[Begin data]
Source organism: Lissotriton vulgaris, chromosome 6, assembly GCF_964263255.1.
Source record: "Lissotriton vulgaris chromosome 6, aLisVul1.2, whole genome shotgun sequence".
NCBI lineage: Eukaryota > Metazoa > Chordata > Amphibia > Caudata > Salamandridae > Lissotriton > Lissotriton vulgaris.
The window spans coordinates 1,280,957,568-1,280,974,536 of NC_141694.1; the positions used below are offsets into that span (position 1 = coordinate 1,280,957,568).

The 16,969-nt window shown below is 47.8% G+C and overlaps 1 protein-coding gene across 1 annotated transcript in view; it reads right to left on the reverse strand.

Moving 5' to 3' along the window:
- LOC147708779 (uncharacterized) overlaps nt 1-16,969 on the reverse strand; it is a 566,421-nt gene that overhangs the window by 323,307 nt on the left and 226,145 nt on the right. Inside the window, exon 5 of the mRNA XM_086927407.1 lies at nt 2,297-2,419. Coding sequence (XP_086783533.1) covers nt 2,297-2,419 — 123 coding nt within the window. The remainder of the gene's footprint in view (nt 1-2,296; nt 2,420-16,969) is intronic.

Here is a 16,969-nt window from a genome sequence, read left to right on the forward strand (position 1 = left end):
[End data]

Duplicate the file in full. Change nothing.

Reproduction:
Source organism: Lissotriton vulgaris, chromosome 6, assembly GCF_964263255.1.
Source record: "Lissotriton vulgaris chromosome 6, aLisVul1.2, whole genome shotgun sequence".
NCBI lineage: Eukaryota > Metazoa > Chordata > Amphibia > Caudata > Salamandridae > Lissotriton > Lissotriton vulgaris.
The window spans coordinates 1,280,957,568-1,280,974,536 of NC_141694.1; the positions used below are offsets into that span (position 1 = coordinate 1,280,957,568).

The 16,969-nt window shown below is 47.8% G+C and overlaps 1 protein-coding gene across 1 annotated transcript in view; it reads right to left on the reverse strand.

Moving 5' to 3' along the window:
- LOC147708779 (uncharacterized) overlaps nt 1-16,969 on the reverse strand; it is a 566,421-nt gene that overhangs the window by 323,307 nt on the left and 226,145 nt on the right. Inside the window, exon 5 of the mRNA XM_086927407.1 lies at nt 2,297-2,419. Coding sequence (XP_086783533.1) covers nt 2,297-2,419 — 123 coding nt within the window. The remainder of the gene's footprint in view (nt 1-2,296; nt 2,420-16,969) is intronic.

Here is a 16,969-nt window from a genome sequence, read left to right on the forward strand (position 1 = left end):